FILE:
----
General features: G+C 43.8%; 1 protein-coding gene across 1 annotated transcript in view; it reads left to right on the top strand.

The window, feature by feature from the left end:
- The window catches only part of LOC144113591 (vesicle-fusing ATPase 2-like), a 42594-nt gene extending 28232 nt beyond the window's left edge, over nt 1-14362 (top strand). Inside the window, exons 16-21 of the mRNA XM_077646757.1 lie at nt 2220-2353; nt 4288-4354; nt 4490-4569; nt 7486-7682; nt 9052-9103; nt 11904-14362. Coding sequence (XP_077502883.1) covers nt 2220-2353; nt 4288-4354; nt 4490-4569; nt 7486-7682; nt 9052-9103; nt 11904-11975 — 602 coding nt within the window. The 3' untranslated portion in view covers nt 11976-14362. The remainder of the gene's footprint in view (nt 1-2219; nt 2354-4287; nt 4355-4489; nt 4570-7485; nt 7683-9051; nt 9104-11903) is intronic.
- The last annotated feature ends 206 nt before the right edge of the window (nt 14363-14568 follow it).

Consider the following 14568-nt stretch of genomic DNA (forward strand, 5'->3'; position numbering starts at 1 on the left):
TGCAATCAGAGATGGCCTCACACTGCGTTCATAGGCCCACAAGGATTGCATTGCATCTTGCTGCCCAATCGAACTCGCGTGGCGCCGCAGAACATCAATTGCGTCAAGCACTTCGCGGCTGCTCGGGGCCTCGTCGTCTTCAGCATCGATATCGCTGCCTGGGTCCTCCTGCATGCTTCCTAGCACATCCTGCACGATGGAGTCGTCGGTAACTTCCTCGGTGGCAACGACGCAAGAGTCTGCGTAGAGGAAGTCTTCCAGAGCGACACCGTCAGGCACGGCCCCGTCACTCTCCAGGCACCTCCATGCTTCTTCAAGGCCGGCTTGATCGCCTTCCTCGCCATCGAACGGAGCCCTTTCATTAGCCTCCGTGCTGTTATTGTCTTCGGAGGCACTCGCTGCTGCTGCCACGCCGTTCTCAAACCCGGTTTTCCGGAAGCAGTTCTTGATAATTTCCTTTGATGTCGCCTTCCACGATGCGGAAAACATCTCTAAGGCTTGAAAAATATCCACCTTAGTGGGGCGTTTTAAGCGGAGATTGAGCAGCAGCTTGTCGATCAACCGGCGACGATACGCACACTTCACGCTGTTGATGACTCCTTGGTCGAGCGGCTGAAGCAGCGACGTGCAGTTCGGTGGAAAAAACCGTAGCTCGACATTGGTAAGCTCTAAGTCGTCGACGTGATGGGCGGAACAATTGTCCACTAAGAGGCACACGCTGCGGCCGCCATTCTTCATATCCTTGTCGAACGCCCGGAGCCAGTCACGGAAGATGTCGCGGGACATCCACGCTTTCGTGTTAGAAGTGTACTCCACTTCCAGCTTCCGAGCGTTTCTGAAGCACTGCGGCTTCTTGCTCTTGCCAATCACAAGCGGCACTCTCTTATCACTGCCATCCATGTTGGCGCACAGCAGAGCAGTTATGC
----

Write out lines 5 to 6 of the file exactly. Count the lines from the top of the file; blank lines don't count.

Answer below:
Consider the following 14568-nt stretch of genomic DNA (forward strand, 5'->3'; position numbering starts at 1 on the left):
TGCAATCAGAGATGGCCTCACACTGCGTTCATAGGCCCACAAGGATTGCATTGCATCTTGCTGCCCAATCGAACTCGCGTGGCGCCGCAGAACATCAATTGCGTCAAGCACTTCGCGGCTGCTCGGGGCCTCGTCGTCTTCAGCATCGATATCGCTGCCTGGGTCCTCCTGCATGCTTCCTAGCACATCCTGCACGATGGAGTCGTCGGTAACTTCCTCGGTGGCAACGACGCAAGAGTCTGCGTAGAGGAAGTCTTCCAGAGCGACACCGTCAGGCACGGCCCCGTCACTCTCCAGGCACCTCCATGCTTCTTCAAGGCCGGCTTGATCGCCTTCCTCGCCATCGAACGGAGCCCTTTCATTAGCCTCCGTGCTGTTATTGTCTTCGGAGGCACTCGCTGCTGCTGCCACGCCGTTCTCAAACCCGGTTTTCCGGAAGCAGTTCTTGATAATTTCCTTTGATGTCGCCTTCCACGATGCGGAAAACATCTCTAAGGCTTGAAAAATATCCACCTTAGTGGGGCGTTTTAAGCGGAGATTGAGCAGCAGCTTGTCGATCAACCGGCGACGATACGCACACTTCACGCTGTTGATGACTCCTTGGTCGAGCGGCTGAAGCAGCGACGTGCAGTTCGGTGGAAAAAACCGTAGCTCGACATTGGTAAGCTCTAAGTCGTCGACGTGATGGGCGGAACAATTGTCCACTAAGAGGCACACGCTGCGGCCGCCATTCTTCATATCCTTGTCGAACGCCCGGAGCCAGTCACGGAAGATGTCGCGGGACATCCACGCTTTCGTGTTAGAAGTGTACTCCACTTCCAGCTTCCGAGCGTTTCTGAAGCACTGCGGCTTCTTGCTCTTGCCAATCACAAGCGGCACTCTCTTATCACTGCCATCCATGTTGGCGCACAGCAGAGCAGTTATGC